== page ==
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Art Doctors: helping you to reapproach contemporary art.

The Doctors are in.

Walking into an art gallery can sometimes be a bit intimidating. But it doesn’t have to be that way. The Art Doctors are working to break down these barriers by creating a conversation about how creativity can have a positive impact on our lives. Art student Sophie Lane talks with cofounder Alison McIntyre.

SL: How did Art Doctors come about?

AM: Art Doctors started in 2015 as a tongue in cheek way to talk about whether art is good for you. [This was] off the back of a conversation with the Arts and Minds Network. Someone working for the British Art Show heard about it and thought it would be a good way of engaging people with the show.

So we had some prescription pads made up, just like the ones you’d get at the doctor’s, and we spent one day outside Leeds Art Gallery, literally accosting people off the street. We were wearing our stethoscopes and lab coats with paint splattered on, so we looked kind of silly. We asked people questions such as what sort of art they normally like, if they wanted to be challenged and how they were feeling. We then prescribed them some things to look at in the gallery.

So you prescribed specific pieces of work to look at?

Yes! Limiting people’s prescriptions to 2 or 3 pieces of work helped people to not feel overwhelmed by the whole gallery. We also had prompt cards that said things like ‘Would I have this in my house? If so, which room?’ or ‘Maybe just looking is enough’. They were to help people keep an open mind and to calm the worry of not understanding what something means.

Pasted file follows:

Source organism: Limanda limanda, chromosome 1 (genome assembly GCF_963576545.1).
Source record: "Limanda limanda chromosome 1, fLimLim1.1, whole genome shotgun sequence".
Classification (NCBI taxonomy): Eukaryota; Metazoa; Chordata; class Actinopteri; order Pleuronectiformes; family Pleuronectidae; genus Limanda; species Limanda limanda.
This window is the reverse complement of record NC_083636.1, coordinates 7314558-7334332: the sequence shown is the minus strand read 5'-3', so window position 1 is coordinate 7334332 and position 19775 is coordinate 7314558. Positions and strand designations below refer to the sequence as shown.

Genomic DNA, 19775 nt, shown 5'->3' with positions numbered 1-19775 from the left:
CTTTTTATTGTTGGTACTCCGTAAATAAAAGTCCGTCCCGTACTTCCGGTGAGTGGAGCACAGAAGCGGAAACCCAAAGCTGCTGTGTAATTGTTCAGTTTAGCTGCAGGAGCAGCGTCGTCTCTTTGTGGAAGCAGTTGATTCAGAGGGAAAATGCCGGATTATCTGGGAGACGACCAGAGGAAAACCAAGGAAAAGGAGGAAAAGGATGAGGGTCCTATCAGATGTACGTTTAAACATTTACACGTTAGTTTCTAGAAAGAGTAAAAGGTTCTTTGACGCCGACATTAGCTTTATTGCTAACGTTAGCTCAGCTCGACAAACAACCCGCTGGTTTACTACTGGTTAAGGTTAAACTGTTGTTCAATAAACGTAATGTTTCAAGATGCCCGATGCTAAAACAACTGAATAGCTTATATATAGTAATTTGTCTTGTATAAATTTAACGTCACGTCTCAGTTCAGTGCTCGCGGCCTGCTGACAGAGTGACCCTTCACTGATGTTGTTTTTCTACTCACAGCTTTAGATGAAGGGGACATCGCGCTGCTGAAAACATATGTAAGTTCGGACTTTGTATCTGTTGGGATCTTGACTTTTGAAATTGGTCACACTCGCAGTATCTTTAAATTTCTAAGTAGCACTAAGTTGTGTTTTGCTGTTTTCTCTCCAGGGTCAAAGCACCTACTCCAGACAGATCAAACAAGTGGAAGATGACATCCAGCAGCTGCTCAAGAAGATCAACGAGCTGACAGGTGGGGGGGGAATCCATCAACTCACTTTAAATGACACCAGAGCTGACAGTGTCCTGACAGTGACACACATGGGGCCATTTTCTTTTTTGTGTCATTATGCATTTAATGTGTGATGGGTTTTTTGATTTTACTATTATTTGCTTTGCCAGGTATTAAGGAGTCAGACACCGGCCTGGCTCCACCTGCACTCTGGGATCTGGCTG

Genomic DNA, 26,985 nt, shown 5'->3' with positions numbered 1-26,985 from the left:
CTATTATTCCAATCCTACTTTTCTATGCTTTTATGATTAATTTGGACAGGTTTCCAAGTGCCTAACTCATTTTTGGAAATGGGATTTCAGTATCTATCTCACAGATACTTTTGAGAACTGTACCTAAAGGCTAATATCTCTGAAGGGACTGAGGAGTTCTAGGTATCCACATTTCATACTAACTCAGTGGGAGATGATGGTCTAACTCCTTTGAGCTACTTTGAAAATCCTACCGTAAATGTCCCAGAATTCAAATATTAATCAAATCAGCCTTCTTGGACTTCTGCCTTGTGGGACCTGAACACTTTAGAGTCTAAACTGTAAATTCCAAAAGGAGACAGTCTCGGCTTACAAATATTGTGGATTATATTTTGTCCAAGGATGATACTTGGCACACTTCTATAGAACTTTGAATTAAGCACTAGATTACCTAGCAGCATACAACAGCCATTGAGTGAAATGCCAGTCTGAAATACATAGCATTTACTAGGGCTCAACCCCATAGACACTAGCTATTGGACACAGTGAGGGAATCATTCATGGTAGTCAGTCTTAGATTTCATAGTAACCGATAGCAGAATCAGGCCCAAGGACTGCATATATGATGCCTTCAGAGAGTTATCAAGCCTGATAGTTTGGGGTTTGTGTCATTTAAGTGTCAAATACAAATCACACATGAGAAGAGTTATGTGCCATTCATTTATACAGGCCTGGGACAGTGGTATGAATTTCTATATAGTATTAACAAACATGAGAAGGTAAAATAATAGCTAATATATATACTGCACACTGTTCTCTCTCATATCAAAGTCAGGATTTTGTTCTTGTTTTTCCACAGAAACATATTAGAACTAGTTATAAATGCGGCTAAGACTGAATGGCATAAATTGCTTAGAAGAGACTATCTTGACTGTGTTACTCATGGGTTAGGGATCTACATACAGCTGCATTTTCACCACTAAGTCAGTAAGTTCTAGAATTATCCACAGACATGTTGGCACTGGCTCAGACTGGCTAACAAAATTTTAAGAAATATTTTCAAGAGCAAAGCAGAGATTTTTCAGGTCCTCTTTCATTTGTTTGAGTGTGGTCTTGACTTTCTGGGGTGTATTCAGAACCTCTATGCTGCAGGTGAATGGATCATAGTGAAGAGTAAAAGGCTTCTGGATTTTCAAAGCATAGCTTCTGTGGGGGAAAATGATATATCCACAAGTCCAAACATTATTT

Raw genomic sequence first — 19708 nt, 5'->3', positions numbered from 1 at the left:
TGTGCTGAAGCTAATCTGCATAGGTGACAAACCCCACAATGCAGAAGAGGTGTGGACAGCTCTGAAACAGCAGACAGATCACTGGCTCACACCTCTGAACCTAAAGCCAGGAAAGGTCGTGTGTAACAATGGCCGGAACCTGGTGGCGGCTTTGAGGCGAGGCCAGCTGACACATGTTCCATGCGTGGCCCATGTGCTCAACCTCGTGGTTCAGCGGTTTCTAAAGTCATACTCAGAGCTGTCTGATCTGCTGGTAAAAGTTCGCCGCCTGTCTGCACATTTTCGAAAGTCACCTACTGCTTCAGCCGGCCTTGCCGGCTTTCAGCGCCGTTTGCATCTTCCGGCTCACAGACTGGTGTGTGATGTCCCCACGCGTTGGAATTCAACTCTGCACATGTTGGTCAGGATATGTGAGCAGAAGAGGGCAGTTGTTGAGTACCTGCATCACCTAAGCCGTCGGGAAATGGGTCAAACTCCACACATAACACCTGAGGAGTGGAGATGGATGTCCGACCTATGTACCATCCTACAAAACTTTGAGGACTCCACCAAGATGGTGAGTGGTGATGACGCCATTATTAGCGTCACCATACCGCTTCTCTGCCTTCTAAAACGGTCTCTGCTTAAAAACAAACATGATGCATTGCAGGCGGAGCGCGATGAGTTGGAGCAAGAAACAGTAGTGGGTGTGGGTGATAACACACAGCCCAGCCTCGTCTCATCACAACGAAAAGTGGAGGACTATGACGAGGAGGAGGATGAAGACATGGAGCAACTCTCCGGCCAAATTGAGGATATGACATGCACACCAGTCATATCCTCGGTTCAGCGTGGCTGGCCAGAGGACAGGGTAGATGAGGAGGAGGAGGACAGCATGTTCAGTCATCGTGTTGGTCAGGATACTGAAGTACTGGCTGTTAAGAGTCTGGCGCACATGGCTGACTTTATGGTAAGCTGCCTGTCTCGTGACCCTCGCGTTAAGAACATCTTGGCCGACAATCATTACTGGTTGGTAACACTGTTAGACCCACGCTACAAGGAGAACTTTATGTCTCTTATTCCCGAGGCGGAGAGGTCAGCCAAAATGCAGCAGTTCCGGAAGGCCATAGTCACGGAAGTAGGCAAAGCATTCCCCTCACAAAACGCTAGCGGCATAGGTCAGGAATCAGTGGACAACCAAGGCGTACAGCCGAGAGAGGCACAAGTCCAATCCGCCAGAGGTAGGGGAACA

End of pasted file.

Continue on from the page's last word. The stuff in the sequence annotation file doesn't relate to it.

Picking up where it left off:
I feel people think that you have to approach and comment on contemporary art in a certain way, but I suppose that’s really not the case...

There’s really not. We have confidence in other forms of art we enjoy such as music, books and theatre, however it doesn’t feel like there is the same certainty in contemporary art. On the bottom of all the prompt cards we put, ‘Any response is valid’. It is trying to push the idea that it doesn’t matter what your response is and you shouldn’t feel stupid if you don’t understand the work of art.

Do you think that initiatives like Art Doctors are the way forward in making it more accessible?

Definitely. It’s about engaging people and it’s about that conversation. We have moved on from always needing to have a gallery present, and moved into doing things with creativity and wellbeing. We started to work out what we could prescribe people as everyday creativity that they could take home. Showing that participating in arts and creativity is really good for your mental wellbeing. It’s about people realising the creative things they do in their lives. Sometimes you can get stuck thinking, ‘I’m not good at drawing, so I can’t do any art’. But there are so many ways you can create and make things. Cooking is a good example.

As someone who has been based in Leeds for some time, what are your thoughts on the creative scene here?

Leeds has always been really interesting because of its large grassroots DIY scene. People doing their own thing. It’s often felt like the grassroots campaigns are not getting much support, but I think there is more effort being made recently. For example, in Mabgate, MAP Charity bought the Hope House building and were supported by the council. It’s things like that that is keeping the ecology of the creative arts in Leeds healthy. It means that people doing really good work are being recognised.

It always feels like there are more things happening then I’ve got time to go and see, and that feels like a good thing! There’s always the opportunity to do things and there’s a lot of people that want to work together.

Interview by Sophie Lane


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